Last Updated on February 20, 2020
Over one hundred physicians, scientists and public health professionals have joined together under The BabySafe Wireless Project to voice their concern regarding the risk of exposure to wireless radiation during pregnancy and to urge pregnant women to limit their exposure.
Dr. Hugh Taylor, chair of the Department of Obstetrics, Gynecology and Reproductive Sciences at Yale University School of Medicine, has joined this movement and is speaking up for change.
According to Taylor, “We have demonstrated clear cause and effect relationships in mice, and we already have studies showing that women who use cell phones have children with more behavioral problems. I think together that’s very powerful evidence…. There’s essentially no downside to being cautious and protecting your baby.”
Research on the effects of exposure to EMF radiation while in the womb is ringing loud. Three recent studies link prenatal EMF radiation exposure to a number of health issues including: decrease in births, accelerated sexual maturity (sperm and eggs maturing faster but at lower quality), and female eggs of offspring showing premenopausal similarities upon entering puberty.
EMF exposure in the womb has also been shown to affect the development of the cells and neurons in the cerebellum, which works to control motor skills.
EMF Pregnancy Risk Findings
In March of 2016, one study showed EMF exposure in a rat’s womb produced a lower egg count in the offspring. Follicle count results revealed a statistically significant decrease in primordial and tertiary follicle numbers in the exposed group.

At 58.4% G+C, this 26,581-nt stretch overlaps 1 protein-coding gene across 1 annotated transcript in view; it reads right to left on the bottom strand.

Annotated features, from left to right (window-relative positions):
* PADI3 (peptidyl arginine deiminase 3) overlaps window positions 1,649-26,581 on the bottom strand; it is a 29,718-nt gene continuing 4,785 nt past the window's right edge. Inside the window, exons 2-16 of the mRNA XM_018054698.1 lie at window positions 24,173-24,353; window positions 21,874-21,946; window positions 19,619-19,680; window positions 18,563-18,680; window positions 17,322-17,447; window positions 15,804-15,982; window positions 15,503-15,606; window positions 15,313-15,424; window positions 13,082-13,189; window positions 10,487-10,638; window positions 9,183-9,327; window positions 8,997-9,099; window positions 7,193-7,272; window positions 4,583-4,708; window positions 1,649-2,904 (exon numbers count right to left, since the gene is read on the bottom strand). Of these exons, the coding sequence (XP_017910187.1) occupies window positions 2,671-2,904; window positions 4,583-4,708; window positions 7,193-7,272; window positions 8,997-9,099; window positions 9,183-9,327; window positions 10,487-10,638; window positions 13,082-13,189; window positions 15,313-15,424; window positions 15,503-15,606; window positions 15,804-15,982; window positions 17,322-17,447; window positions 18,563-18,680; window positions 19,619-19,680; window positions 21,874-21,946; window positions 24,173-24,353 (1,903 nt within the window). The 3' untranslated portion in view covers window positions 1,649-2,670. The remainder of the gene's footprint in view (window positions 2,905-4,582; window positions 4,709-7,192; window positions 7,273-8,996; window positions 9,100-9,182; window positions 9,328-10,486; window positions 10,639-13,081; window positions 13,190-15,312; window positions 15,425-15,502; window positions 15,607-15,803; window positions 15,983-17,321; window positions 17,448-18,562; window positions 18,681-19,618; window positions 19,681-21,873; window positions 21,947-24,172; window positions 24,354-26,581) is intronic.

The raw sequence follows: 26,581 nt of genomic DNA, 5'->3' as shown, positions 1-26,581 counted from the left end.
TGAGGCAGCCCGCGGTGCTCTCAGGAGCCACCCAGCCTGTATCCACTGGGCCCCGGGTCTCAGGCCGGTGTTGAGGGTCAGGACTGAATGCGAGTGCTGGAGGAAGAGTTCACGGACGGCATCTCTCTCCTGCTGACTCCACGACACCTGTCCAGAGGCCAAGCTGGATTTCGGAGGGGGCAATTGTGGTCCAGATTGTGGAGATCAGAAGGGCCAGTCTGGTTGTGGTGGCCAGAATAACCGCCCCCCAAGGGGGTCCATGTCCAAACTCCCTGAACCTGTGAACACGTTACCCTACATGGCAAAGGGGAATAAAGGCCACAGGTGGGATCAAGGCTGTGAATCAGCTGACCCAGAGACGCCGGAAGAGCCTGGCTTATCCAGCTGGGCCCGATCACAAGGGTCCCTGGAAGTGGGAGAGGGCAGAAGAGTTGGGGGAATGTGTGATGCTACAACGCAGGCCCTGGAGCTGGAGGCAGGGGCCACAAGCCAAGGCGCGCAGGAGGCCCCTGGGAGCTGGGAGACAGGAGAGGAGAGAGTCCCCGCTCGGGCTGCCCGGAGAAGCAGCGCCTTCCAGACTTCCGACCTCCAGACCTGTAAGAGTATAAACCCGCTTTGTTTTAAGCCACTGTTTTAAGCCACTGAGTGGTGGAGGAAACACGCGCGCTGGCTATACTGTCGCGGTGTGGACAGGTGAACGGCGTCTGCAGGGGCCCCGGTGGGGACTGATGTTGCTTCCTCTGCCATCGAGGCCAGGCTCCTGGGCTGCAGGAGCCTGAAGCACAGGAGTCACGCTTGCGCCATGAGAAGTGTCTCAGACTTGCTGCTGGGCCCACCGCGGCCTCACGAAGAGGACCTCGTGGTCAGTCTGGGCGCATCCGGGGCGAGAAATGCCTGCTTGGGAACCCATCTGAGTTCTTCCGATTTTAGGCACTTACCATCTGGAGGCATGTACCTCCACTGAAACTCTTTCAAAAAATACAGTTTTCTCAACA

In the beginning stages of puberty, the rat’s ovaries of the exposed offspring were acting like a pre-menopausal woman’s ovaries in egg count and quality of egg health.
Another study in 2015 monitored a group of pregnant rats divided into two groups: control, sham and EMF-exposed. The second group was exposed to 900-MHz for 1 hour per day during day 13 – 21 of the pregnancy. The scientist discovered that the total number of Purkinje cells, found in the cortex of the cerebellum which play a fundamental role in controlling motor movement, were lower in the group exposed to EMF in the womb than the controlled group.
The report also documented observation of pathological changes in the EMF-exposed group such as pyknotic neurons, the degeneration of a cell in which the nucleus shrinks in size and the chromatin condenses to a solid, structure less mass. In conclusion, the study results show that prenatal exposure to EMF affects the development of the cells and neurons in the cerebellum and the consequences of this pathological effect persist after the postnatal period.
Finally, a study published in March of 2014 specifically looked at the affects on the male rat reproductive system from EMF radiation exposure. According to the study, “it has been found that irradiation caused a decrease in the number of births of animals, changing the sex ratio towards the increase in the number of males.” The first generation male rats showed accelerated sexual development, as well as an increase in the number of mature sperm, yet with a decrease in the viability of the sperm.
The scientific studies above have all observed changes in the rat’s offspring exposed to EMF while developing in the womb, which many experts believe are similar to the responses to be expected in human exposure. Combine this with the many in our medical community strongly advising against radiation exposure, and parents should take precaution when exposing their unborn child to EMFs.
In a culture of special guidelines for pregnant women, i.e. – don’t eat sushi or cold cuts and avoid smoking and drinking, women should know about the risks of EMF radiation exposure from Wi-Fi, cell phones, laptops, and other electronic devices and proceed with caution.